BM: I would agree. I’m always discovering the story as it unfolds, allowing my characters to take me whichever direction they decide to go. How do you edit?

JDB: I edit extensively and it’s my least favorite part of the process. After I write a first draft, I run back through it and clean up any plot holes, smooth out the rough edges, fix punctuation, eliminate unnecessary words and phrases…once I’m satisfied, my wife gets a copy and tears the thing to shreds. She pokes holes, kills off characters, tells me what worked and what didn’t – she’s brutally honest and I love her for it. I then take the book back into my office, close the door, cry for a bit, then address everything she pointed out. Once I’m done with that, the book goes out to my first readers. Again, they are asked not to hold back. If something doesn’t work, I need to know. Thirty days later, I get their copies back, full of notes. I have another cry, then go to work one last time. At the end of this process, the book goes to my agents and editor (who may offer additional insight) and we make final tweaks.

BM: I very much know the feeling of wanting to cry after getting brutal feedback.

JDB: There are no shortcuts. Best to work out the kinks, otherwise you’ll get 1000 emails from readers later. In my first book, Forsaken, my wife pointed out bougainvillea don’t have a scent. I told her nobody would care. Boy, was I wrong. I could wallpaper my house with the emails I received.

BM: That’s hilarious, and so true. So what’s a typical day like for writing?

JDB: When I still had a day job, I would either write early in the morning or late at night, but I always wrote. If I don’t write every day, I tend to lose my rhythm. Now that I’m doing this full time, I’ve got to admit, it’s gotten easier. I get up around 8am, get the first of many cups of coffee, and head straight to my desk. My total commute is about twenty feet. I keep my butt in that seat until I knock out 2-3000 words. I usually hit that goal by lunch time. After lunch, I tackle emails, phone calls, interviews, and editing. At 4pm, my Siberian Husky takes me for a walk, then I’m back at it later and wrap things up around 8pm. Rinse and repeat. Sometimes I’ll take Sundays off but I usually stick to this routine seven days/week. Technically it’s work but it’s so much fun, I can’t imagine doing anything else anymore.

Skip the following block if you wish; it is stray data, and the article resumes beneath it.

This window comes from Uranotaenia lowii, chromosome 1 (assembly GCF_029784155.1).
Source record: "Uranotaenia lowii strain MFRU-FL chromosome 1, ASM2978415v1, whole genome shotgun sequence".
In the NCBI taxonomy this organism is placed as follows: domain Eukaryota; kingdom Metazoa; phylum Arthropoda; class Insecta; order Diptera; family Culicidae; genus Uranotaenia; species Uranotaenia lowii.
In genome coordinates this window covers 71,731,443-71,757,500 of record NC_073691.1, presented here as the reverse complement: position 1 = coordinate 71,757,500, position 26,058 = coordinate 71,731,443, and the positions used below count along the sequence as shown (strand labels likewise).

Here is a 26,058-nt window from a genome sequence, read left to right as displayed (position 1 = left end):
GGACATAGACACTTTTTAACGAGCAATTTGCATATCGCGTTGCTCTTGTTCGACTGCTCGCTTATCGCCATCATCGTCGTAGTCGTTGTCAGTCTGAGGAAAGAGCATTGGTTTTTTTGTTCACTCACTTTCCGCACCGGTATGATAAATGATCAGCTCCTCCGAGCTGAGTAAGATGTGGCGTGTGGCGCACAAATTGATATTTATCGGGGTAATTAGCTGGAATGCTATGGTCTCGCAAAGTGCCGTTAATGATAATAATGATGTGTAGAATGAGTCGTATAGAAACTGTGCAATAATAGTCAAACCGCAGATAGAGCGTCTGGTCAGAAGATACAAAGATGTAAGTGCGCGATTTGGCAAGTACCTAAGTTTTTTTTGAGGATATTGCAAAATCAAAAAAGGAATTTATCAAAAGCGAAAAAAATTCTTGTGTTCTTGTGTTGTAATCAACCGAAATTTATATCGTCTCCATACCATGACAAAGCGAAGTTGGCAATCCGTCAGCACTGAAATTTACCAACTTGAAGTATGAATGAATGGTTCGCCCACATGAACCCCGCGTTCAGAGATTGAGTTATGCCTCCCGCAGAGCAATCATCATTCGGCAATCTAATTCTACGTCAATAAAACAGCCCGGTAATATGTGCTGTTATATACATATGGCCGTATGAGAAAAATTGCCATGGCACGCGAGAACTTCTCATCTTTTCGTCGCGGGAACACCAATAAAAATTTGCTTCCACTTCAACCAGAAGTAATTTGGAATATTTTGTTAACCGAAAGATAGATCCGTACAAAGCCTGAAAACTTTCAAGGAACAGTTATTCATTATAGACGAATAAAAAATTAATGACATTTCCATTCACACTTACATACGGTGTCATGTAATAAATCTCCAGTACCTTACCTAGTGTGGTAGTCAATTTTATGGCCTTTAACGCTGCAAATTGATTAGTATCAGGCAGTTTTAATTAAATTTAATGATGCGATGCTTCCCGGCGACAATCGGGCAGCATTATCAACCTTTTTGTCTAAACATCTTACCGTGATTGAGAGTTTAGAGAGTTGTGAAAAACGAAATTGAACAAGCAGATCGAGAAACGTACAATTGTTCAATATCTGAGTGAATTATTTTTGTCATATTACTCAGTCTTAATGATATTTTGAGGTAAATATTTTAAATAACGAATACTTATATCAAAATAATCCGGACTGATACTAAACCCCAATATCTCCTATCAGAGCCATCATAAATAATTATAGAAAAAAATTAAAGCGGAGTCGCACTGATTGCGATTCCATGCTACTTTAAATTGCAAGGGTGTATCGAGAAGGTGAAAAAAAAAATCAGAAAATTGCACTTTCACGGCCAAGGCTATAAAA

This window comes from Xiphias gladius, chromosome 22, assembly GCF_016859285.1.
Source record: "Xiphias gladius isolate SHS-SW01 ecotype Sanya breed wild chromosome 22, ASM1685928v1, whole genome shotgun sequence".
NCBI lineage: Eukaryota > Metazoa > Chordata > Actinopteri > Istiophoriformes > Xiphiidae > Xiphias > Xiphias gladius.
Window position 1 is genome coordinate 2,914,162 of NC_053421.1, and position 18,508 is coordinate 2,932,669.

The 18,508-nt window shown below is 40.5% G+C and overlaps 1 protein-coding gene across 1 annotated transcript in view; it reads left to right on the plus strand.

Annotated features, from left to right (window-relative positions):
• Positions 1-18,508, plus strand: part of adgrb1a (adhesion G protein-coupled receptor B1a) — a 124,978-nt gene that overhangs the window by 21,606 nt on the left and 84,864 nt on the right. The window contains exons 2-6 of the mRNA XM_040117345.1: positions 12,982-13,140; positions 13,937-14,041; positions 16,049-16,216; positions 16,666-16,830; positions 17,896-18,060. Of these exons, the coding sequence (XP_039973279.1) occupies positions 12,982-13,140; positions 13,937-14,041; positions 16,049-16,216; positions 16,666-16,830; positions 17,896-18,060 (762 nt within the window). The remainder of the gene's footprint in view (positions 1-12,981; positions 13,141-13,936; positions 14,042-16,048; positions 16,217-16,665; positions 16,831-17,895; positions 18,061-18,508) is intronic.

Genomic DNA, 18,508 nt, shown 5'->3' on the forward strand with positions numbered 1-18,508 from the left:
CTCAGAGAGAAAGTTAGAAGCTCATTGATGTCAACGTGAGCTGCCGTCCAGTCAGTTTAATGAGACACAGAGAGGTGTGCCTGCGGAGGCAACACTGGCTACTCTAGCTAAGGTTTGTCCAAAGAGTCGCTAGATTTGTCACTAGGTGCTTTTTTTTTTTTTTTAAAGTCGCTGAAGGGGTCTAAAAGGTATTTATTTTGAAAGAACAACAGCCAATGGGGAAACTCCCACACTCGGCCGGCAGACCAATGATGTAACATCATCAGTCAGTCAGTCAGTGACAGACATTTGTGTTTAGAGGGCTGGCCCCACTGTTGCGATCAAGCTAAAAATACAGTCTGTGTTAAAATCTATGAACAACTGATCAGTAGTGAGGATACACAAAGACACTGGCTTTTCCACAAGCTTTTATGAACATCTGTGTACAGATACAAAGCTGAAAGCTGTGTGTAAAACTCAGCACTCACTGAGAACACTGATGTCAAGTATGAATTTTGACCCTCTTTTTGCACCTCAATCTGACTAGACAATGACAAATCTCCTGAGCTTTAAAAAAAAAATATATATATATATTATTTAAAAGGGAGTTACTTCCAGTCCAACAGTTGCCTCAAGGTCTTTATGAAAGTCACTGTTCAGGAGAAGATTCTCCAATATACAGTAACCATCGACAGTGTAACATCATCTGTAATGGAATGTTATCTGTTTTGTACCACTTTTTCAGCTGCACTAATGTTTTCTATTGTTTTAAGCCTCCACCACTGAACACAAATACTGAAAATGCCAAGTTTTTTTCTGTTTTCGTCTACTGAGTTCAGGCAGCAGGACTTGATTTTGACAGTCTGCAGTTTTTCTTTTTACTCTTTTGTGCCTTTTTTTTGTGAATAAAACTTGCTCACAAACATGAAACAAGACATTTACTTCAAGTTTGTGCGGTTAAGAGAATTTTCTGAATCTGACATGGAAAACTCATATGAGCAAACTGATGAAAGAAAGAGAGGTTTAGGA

BM: What is your creative process like?

JDB: At the end of a writing day, I don’t get up unless I know what my next sentence will be. When I start writing again the next day, I hit the ground running. Writing until the well runs dry, then staring at a blank screen – that may work in the short term but once you get a few books in, it’s tough to be productive. Those walks with my dog? That’s when I tend to work out problems and come up with new ideas. I use a program called SimpleNote to document everything. I love it because it syncs automatically between my iPhone and Mac. My phone is never far, I write down every idea. I probably have 100 books on my phone right now in various stages. As soon as I finish one, I can hit that list and find my next project.

BM: Anything else you would like to tell us?

JDB: Keep an eye on - I’ve hidden a handwritten letter from the killer on the site which can be downloaded if found (actual prop from the movie). And please, if you plan to buy this book, get out there early! People who pre-order will receive something very special – more on that soon.
BM: J.D. Thank you for being a guest on my blog. It’s been great talking with you.

JDB: Thank you!

The Fourth Monkey releases June 27th. You can find it on  and wherever books are sold.

J. D. BARKER is the international best-selling author of Forsaken, a finalist for the Bram Stoker Award for Superior Achievement in a Debut Novel. In addition, he has been asked to coauthor a prequel to Dracula by the Stoker family. Barker splits his time between Englewood, Florida, and Pittsburgh, Pennsylvania.

Twitter handle @jdbarker --

Interesting news:

J.D. Barker has sold publishing rights for The Fourth Monkey in America and other countries, and also has a TV and movie deal. “If everything plays out the way that it’s supposed to, we’re going to see a feature film followed up with a network television show,” he says.

Friday, June 16, 2017

The Devil's Woods Published Again

I'm happy to announce that one of my most successful novels, THE DEVIL'S WOODS, published again this week and is now available on Amazon, in paperback, Kindle and KindleUnlimited.